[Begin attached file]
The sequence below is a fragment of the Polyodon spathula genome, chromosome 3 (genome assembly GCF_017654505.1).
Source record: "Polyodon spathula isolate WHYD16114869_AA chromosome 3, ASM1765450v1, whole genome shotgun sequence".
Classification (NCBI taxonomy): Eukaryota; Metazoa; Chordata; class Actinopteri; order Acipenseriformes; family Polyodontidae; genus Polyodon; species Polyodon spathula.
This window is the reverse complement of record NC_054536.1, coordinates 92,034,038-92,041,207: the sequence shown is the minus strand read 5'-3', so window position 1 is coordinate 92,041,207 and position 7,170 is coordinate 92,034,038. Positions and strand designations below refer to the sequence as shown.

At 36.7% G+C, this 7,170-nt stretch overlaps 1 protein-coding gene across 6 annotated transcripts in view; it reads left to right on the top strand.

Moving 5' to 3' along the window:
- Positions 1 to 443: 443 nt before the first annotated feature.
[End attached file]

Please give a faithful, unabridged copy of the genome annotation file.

The sequence below is a fragment of the Polyodon spathula genome, chromosome 3 (genome assembly GCF_017654505.1).
Source record: "Polyodon spathula isolate WHYD16114869_AA chromosome 3, ASM1765450v1, whole genome shotgun sequence".
Classification (NCBI taxonomy): Eukaryota; Metazoa; Chordata; class Actinopteri; order Acipenseriformes; family Polyodontidae; genus Polyodon; species Polyodon spathula.
This window is the reverse complement of record NC_054536.1, coordinates 92,034,038-92,041,207: the sequence shown is the minus strand read 5'-3', so window position 1 is coordinate 92,041,207 and position 7,170 is coordinate 92,034,038. Positions and strand designations below refer to the sequence as shown.

At 36.7% G+C, this 7,170-nt stretch overlaps 1 protein-coding gene across 6 annotated transcripts in view; it reads left to right on the top strand.

Moving 5' to 3' along the window:
- Positions 1 to 443: 443 nt before the first annotated feature.